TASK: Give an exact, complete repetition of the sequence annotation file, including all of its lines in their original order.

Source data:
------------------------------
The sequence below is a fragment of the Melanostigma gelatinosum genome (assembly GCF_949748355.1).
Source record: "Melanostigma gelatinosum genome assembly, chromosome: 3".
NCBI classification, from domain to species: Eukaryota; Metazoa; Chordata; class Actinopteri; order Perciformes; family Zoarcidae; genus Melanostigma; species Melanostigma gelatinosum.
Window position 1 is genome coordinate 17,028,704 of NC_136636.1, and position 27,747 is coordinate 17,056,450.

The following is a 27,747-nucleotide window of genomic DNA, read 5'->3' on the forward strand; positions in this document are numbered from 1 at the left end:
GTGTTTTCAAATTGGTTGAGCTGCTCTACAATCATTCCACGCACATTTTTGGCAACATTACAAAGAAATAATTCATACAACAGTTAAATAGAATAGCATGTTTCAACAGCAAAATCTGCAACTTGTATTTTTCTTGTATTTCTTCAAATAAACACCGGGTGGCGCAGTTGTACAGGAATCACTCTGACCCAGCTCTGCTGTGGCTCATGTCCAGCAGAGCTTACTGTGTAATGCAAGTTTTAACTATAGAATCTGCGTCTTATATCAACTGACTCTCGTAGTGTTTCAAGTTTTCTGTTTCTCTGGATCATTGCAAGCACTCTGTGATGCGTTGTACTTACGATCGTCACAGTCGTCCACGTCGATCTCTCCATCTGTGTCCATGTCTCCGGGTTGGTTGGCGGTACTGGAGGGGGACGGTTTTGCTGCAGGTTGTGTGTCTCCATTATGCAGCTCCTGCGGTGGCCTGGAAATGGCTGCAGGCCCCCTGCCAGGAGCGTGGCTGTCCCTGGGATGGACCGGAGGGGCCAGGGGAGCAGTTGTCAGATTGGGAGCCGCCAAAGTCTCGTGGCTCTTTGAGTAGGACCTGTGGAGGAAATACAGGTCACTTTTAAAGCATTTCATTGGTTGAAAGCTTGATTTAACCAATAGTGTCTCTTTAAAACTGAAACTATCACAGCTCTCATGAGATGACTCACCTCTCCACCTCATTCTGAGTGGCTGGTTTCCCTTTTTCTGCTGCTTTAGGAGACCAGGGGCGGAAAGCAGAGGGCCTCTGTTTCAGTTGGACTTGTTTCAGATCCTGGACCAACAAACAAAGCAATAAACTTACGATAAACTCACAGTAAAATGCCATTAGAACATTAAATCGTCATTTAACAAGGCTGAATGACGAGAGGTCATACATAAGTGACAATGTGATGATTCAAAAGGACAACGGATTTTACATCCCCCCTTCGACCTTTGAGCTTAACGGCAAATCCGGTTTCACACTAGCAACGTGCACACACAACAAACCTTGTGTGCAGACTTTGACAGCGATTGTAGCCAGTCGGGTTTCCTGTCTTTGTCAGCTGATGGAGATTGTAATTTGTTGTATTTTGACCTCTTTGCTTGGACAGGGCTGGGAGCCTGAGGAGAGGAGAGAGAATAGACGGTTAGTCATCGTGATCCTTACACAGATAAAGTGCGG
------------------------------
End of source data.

The sequence below is a fragment of the Melanostigma gelatinosum genome (assembly GCF_949748355.1).
Source record: "Melanostigma gelatinosum genome assembly, chromosome: 3".
NCBI classification, from domain to species: Eukaryota; Metazoa; Chordata; class Actinopteri; order Perciformes; family Zoarcidae; genus Melanostigma; species Melanostigma gelatinosum.
Window position 1 is genome coordinate 17,028,704 of NC_136636.1, and position 27,747 is coordinate 17,056,450.

The following is a 27,747-nucleotide window of genomic DNA, read 5'->3' on the forward strand; positions in this document are numbered from 1 at the left end:
GTGTTTTCAAATTGGTTGAGCTGCTCTACAATCATTCCACGCACATTTTTGGCAACATTACAAAGAAATAATTCATACAACAGTTAAATAGAATAGCATGTTTCAACAGCAAAATCTGCAACTTGTATTTTTCTTGTATTTCTTCAAATAAACACCGGGTGGCGCAGTTGTACAGGAATCACTCTGACCCAGCTCTGCTGTGGCTCATGTCCAGCAGAGCTTACTGTGTAATGCAAGTTTTAACTATAGAATCTGCGTCTTATATCAACTGACTCTCGTAGTGTTTCAAGTTTTCTGTTTCTCTGGATCATTGCAAGCACTCTGTGATGCGTTGTACTTACGATCGTCACAGTCGTCCACGTCGATCTCTCCATCTGTGTCCATGTCTCCGGGTTGGTTGGCGGTACTGGAGGGGGACGGTTTTGCTGCAGGTTGTGTGTCTCCATTATGCAGCTCCTGCGGTGGCCTGGAAATGGCTGCAGGCCCCCTGCCAGGAGCGTGGCTGTCCCTGGGATGGACCGGAGGGGCCAGGGGAGCAGTTGTCAGATTGGGAGCCGCCAAAGTCTCGTGGCTCTTTGAGTAGGACCTGTGGAGGAAATACAGGTCACTTTTAAAGCATTTCATTGGTTGAAAGCTTGATTTAACCAATAGTGTCTCTTTAAAACTGAAACTATCACAGCTCTCATGAGATGACTCACCTCTCCACCTCATTCTGAGTGGCTGGTTTCCCTTTTTCTGCTGCTTTAGGAGACCAGGGGCGGAAAGCAGAGGGCCTCTGTTTCAGTTGGACTTGTTTCAGATCCTGGACCAACAAACAAAGCAATAAACTTACGATAAACTCACAGTAAAATGCCATTAGAACATTAAATCGTCATTTAACAAGGCTGAATGACGAGAGGTCATACATAAGTGACAATGTGATGATTCAAAAGGACAACGGATTTTACATCCCCCCTTCGACCTTTGAGCTTAACGGCAAATCCGGTTTCACACTAGCAACGTGCACACACAACAAACCTTGTGTGCAGACTTTGACAGCGATTGTAGCCAGTCGGGTTTCCTGTCTTTGTCAGCTGATGGAGATTGTAATTTGTTGTATTTTGACCTCTTTGCTTGGACAGGGCTGGGAGCCTGAGGAGAGGAGAGAGAATAGACGGTTAGTCATCGTGATCCTTACACAGATAAAGTGCGG